17 years after historic bronze, Anju Bobby George reveals life on track with one kidney less

Legendary Indian long jumper Anju Bobby George was born with just a single kidney, which she discovered in 2001. The condition afflicted the athlete’s recovery time.

By Rahul Venkat ·

When Anju Bobby George won the long jump bronze at the 2003 World Athletics Championships in Paris, it created history for Indian athletics.

Anju Bobby George, to this day, remains the only Indian athlete to make the podium at an World Athletics Championships.

While the 6.70m jump was a special event in itself, Anju Bobby George has revealed that the effort came despite a serious physical condition that could have ended her athletics career.

“Simply put, I just have one kidney. This is something that I have been dealing with since birth,” Anju Bobby George told the Olympic Channel.

“I was dealing with a lot of problems with my body back in 2001. It would swell up and I had immense pain. I decided to do a full-body check-up and that's when we got to know about the condition.”

The legendary long jumper found out about the issue just before the Commonwealth Games in 2002, where she won bronze, before going on to win gold at the 2002 Asian Games.

The condition acutely affected her recovery time, which took longer than most athletes with two functioning kidneys, and the fatigue and overexertion meant that doctors told Anju Bobby George to take a six-month break before her historic sojourn at the 2003 World Athletics Championships.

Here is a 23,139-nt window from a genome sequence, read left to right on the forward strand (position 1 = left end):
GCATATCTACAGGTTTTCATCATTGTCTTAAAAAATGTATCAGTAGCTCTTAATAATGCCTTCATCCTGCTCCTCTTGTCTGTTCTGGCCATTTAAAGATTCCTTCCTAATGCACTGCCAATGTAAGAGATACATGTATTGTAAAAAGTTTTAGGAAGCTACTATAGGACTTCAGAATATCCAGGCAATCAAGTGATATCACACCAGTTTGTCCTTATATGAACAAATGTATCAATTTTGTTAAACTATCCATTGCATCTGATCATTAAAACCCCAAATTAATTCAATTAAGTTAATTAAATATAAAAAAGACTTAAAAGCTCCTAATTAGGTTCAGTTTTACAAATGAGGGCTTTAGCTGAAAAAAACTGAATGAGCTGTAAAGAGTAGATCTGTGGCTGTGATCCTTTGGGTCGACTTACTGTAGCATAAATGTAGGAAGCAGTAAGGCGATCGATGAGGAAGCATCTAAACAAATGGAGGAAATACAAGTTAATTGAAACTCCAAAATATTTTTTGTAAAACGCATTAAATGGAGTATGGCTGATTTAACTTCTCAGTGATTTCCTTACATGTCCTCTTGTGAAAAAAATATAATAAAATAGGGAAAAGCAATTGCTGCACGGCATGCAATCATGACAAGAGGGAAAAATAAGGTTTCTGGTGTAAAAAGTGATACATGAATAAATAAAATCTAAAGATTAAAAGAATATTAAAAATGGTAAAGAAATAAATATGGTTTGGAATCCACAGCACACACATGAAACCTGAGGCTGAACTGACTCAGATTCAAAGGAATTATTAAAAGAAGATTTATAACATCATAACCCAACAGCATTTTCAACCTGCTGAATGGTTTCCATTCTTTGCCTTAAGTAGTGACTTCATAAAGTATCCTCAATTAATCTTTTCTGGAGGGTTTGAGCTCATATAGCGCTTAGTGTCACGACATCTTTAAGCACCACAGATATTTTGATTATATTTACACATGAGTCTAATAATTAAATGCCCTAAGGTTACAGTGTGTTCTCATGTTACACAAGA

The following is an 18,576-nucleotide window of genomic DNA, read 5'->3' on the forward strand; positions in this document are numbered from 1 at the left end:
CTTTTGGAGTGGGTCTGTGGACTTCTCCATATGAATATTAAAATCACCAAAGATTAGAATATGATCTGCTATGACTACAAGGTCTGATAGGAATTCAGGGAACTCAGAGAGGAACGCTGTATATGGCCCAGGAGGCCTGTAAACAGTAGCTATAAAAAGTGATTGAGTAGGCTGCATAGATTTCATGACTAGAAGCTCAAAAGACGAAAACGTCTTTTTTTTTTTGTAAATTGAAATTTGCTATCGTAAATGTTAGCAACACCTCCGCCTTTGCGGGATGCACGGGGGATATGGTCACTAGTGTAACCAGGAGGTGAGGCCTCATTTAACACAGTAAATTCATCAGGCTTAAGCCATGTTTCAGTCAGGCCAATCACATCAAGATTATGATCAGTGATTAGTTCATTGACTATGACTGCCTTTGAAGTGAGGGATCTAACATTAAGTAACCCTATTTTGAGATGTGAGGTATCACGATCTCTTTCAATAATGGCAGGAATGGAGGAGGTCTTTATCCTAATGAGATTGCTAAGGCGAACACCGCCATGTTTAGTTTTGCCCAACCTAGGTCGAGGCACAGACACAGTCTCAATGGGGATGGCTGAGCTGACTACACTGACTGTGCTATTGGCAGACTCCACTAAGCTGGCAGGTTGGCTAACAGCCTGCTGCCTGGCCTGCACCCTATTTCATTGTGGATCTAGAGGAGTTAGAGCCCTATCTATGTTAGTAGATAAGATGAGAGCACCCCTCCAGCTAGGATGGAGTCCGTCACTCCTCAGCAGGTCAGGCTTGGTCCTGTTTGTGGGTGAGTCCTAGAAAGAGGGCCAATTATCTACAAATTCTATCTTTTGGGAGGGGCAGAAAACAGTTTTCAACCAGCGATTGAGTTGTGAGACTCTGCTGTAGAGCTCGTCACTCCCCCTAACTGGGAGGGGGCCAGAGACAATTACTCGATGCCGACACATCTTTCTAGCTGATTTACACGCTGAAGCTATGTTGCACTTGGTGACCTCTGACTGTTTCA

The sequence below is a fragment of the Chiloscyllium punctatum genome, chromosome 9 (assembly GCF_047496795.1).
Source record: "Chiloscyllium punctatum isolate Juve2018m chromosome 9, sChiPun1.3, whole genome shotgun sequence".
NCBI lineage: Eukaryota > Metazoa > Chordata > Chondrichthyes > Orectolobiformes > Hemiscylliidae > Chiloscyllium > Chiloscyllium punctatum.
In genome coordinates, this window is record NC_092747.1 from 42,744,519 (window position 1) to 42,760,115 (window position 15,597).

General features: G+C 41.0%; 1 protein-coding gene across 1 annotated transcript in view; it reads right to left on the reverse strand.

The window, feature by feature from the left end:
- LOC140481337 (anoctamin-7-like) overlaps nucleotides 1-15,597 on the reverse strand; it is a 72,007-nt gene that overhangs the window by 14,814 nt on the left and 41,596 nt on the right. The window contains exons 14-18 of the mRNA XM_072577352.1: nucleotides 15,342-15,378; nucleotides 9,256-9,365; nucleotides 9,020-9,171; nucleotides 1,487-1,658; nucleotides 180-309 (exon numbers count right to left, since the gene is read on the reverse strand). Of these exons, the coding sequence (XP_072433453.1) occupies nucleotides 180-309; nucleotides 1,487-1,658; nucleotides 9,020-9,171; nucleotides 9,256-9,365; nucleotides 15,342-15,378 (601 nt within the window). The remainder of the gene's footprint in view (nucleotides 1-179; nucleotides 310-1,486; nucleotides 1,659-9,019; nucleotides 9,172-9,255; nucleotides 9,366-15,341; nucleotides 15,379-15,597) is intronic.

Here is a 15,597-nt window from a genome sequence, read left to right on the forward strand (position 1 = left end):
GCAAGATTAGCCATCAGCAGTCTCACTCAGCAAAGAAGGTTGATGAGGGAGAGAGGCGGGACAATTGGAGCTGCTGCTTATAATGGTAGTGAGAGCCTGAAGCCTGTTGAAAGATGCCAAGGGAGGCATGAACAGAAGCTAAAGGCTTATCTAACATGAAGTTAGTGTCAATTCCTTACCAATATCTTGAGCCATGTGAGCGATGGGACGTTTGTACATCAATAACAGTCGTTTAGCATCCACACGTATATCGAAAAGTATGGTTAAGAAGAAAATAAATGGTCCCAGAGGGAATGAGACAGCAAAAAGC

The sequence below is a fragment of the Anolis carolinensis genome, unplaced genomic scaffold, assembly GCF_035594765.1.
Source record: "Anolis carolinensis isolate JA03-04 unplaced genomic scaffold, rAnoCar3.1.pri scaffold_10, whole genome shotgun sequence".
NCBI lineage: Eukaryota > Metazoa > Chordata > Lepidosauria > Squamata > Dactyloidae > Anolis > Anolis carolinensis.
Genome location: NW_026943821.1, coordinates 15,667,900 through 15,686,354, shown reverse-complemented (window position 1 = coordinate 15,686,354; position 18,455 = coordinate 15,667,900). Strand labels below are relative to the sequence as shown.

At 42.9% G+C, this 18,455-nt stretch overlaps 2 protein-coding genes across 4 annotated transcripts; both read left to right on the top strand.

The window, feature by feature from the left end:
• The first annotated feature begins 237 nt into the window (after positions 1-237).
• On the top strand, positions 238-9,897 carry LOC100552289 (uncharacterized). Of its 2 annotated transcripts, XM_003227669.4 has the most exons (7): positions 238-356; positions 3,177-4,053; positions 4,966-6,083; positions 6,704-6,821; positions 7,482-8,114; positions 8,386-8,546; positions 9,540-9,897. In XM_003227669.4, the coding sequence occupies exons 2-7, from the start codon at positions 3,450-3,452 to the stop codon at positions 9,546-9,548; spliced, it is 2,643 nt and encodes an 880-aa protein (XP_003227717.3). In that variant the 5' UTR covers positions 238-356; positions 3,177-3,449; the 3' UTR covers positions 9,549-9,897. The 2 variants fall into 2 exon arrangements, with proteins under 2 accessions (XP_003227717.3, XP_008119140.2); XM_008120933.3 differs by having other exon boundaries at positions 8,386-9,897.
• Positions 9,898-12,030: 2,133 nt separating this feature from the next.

“But I was determined to compete there and as it happened, I won the bronze medal within 20 days of being advised a six-month rest,” stated Anju Bobby George.

On being asked why she decided to reveal her condition more than a decade after retiring, the former athlete felt she was more mature now to deal with it better.

And with her position as the vice-president of the Athletics Federation of India (AFI), the first woman to hold the post in AFI’s history, Anju Bobby George pointed out that her story could inspire athletes.

“I think now I can use this to motivate a few guys as well. Every time I come across a person who is holding back because of a minor issue, I can share this with them and that can act as a motivation to them,” said Anju Bobby George.

“For everyone, I was a perfect athlete so far. But now they know that was never the case. So, if I can achieve what I did in my career with my limitations, I believe someone else can take inspiration for my story and push themselves further,” Anju concluded.